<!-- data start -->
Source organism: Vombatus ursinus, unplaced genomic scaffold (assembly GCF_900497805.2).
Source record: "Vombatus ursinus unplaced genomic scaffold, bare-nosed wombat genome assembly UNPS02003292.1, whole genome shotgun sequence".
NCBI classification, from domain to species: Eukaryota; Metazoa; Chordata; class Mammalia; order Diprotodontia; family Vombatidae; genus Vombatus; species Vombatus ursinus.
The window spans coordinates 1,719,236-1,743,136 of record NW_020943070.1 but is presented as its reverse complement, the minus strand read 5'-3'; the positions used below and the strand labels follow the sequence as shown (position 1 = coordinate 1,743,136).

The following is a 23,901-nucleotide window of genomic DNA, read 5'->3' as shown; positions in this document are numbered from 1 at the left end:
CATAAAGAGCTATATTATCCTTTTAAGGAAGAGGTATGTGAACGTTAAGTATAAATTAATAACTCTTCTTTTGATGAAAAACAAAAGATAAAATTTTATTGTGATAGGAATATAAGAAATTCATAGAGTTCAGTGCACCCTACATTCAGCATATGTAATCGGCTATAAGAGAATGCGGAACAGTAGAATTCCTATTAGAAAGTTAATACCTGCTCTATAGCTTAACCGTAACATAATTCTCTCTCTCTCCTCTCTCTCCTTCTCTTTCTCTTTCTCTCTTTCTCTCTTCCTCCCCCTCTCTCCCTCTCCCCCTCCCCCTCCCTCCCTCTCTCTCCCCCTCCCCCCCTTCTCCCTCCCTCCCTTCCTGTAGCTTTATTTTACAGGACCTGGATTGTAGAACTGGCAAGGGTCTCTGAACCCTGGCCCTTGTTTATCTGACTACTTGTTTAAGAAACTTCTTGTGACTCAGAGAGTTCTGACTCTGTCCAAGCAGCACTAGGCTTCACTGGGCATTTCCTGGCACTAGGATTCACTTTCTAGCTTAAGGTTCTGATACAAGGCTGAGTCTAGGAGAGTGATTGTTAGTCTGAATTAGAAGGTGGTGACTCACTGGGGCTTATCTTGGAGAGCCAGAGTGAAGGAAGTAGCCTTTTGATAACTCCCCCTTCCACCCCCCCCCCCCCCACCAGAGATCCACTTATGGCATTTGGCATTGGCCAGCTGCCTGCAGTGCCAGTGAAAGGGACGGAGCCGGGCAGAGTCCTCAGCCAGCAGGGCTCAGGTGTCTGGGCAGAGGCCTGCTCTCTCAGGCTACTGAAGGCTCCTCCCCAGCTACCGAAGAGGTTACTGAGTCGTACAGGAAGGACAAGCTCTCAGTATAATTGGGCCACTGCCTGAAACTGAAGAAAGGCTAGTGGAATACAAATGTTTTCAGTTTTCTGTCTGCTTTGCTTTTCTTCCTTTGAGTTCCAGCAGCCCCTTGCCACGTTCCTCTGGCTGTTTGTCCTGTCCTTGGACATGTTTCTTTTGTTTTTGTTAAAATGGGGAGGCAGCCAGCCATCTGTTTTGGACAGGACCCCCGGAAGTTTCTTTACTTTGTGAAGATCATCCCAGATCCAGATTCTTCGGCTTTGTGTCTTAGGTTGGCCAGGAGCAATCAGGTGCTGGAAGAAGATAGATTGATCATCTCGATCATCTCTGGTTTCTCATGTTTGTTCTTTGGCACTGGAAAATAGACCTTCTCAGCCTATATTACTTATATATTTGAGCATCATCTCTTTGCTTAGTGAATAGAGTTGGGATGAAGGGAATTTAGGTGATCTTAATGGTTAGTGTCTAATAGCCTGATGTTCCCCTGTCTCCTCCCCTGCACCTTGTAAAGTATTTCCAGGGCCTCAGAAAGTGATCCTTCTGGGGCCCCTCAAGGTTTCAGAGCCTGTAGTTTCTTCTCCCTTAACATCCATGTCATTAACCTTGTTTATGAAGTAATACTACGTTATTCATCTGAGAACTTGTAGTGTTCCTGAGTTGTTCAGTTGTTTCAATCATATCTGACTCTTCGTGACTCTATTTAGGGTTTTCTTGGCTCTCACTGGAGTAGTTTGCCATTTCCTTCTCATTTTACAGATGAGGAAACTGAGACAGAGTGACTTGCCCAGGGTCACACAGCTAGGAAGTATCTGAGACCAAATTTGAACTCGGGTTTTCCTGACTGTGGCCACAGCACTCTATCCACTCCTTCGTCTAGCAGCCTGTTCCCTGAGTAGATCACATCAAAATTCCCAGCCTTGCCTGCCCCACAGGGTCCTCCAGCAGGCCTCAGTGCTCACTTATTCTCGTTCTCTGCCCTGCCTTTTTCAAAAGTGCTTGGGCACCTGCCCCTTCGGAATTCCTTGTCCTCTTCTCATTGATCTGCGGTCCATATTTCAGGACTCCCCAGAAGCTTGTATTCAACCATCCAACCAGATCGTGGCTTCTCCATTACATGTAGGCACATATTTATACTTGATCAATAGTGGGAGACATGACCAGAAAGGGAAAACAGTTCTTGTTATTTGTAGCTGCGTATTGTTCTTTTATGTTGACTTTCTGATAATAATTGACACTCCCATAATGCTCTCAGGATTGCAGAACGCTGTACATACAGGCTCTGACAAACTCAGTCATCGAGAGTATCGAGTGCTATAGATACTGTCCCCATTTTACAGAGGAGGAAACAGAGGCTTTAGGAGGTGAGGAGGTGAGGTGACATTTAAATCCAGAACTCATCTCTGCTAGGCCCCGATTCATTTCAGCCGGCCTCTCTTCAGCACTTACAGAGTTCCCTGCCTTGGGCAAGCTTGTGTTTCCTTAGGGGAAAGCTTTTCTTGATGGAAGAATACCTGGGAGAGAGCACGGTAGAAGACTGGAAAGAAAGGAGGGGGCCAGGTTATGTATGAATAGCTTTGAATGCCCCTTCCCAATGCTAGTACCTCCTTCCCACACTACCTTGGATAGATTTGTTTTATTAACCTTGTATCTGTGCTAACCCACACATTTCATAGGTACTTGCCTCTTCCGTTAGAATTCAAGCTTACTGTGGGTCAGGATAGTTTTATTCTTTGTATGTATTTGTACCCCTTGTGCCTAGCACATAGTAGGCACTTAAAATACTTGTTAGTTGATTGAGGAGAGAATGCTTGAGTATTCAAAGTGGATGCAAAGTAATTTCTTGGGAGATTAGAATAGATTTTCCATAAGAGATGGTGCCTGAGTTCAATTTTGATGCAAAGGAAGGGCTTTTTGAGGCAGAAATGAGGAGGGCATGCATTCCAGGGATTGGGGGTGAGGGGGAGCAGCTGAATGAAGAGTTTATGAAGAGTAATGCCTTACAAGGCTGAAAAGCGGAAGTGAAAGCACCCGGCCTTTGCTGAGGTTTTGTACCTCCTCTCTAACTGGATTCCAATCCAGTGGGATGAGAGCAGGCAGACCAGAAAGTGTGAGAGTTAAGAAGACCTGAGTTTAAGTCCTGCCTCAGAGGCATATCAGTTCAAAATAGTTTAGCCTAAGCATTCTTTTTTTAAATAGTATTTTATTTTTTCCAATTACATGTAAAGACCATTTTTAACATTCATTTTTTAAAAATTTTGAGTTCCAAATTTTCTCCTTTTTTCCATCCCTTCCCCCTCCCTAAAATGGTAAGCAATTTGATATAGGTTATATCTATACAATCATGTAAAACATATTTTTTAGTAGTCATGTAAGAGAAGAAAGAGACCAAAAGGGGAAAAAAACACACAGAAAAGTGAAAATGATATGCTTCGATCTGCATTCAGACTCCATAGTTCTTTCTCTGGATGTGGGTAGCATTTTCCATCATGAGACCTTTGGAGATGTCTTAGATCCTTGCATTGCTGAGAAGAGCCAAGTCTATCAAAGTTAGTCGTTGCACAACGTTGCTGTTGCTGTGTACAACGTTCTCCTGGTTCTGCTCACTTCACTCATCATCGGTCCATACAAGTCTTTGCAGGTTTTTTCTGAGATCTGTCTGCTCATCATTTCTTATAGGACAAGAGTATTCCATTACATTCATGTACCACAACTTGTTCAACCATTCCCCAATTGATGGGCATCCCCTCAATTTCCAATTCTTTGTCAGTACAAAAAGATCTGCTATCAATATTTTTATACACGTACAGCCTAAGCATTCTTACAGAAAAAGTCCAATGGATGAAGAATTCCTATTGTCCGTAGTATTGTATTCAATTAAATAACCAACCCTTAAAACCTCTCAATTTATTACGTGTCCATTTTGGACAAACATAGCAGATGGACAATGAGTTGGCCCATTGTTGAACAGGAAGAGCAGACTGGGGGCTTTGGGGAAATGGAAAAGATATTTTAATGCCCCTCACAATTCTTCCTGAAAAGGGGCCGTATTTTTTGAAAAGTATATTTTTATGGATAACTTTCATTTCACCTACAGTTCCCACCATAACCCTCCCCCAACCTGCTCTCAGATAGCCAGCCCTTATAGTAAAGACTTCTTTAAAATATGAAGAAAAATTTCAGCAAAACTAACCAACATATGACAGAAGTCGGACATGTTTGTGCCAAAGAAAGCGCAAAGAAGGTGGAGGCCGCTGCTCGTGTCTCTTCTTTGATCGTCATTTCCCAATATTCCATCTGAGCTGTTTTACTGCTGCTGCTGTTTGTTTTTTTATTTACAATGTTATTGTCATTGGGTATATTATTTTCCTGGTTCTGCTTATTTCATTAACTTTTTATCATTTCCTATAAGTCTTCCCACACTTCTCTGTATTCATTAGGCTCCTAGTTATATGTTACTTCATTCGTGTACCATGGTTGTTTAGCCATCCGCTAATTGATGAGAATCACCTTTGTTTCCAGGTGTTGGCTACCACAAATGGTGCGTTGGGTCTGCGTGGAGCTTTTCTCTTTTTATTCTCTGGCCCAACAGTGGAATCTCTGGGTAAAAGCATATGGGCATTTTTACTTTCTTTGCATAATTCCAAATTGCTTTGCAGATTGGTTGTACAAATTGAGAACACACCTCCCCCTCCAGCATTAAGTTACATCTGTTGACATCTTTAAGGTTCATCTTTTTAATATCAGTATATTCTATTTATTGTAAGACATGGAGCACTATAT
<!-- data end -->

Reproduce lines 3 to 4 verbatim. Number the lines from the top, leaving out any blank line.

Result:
NCBI classification, from domain to species: Eukaryota; Metazoa; Chordata; class Mammalia; order Diprotodontia; family Vombatidae; genus Vombatus; species Vombatus ursinus.
The window spans coordinates 1,719,236-1,743,136 of record NW_020943070.1 but is presented as its reverse complement, the minus strand read 5'-3'; the positions used below and the strand labels follow the sequence as shown (position 1 = coordinate 1,743,136).